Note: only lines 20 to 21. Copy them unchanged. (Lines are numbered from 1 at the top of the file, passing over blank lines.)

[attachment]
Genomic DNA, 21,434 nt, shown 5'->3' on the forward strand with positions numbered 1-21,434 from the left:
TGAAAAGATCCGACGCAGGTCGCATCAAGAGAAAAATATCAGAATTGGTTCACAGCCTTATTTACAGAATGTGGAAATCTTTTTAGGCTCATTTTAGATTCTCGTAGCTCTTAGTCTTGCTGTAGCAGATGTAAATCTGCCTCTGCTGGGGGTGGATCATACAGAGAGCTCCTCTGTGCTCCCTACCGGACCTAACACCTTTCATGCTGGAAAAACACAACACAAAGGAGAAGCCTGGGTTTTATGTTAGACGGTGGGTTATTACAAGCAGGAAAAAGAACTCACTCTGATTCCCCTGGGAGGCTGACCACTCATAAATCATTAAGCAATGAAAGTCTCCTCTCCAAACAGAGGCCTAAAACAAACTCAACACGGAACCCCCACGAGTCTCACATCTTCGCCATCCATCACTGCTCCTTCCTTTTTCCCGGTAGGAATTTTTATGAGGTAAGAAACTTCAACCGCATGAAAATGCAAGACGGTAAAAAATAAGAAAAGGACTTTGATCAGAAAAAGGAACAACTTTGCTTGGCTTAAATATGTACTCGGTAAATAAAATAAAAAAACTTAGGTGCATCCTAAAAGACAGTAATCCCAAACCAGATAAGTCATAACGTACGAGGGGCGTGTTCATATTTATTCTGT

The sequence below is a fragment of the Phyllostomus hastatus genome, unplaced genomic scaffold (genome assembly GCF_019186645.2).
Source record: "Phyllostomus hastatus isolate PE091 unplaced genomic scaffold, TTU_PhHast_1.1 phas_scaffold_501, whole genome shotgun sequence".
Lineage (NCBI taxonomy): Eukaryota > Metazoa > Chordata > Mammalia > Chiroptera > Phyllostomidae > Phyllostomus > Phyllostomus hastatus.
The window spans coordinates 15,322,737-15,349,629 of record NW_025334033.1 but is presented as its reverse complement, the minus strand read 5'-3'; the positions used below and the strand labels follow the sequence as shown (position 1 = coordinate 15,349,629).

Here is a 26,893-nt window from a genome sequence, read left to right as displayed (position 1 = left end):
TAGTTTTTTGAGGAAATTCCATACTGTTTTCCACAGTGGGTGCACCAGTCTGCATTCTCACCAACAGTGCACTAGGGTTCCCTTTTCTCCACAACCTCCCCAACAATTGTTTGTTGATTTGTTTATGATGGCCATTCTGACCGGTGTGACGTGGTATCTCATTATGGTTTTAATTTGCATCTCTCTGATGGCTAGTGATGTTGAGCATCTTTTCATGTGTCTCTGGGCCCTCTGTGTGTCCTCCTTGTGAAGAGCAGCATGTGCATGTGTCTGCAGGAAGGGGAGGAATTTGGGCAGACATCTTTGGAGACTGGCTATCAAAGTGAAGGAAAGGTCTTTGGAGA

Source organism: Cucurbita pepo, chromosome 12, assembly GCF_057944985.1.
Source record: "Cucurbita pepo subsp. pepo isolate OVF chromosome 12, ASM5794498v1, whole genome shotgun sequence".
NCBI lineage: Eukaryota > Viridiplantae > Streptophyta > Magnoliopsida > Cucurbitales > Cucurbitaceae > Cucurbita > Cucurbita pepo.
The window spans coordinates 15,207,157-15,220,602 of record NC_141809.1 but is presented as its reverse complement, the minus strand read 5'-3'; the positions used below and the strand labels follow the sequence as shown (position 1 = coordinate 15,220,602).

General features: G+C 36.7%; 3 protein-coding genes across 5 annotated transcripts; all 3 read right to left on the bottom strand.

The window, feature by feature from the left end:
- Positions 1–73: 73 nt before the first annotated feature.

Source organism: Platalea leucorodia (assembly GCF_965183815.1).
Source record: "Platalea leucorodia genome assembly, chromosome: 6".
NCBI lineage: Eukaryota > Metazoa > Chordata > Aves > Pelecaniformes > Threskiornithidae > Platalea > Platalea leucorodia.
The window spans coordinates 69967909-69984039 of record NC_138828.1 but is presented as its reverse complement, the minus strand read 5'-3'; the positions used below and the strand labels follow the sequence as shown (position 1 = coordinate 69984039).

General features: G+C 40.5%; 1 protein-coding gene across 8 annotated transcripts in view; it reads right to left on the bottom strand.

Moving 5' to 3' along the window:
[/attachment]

General features: G+C 40.5%; 1 protein-coding gene across 8 annotated transcripts in view; it reads right to left on the bottom strand.

Moving 5' to 3' along the window: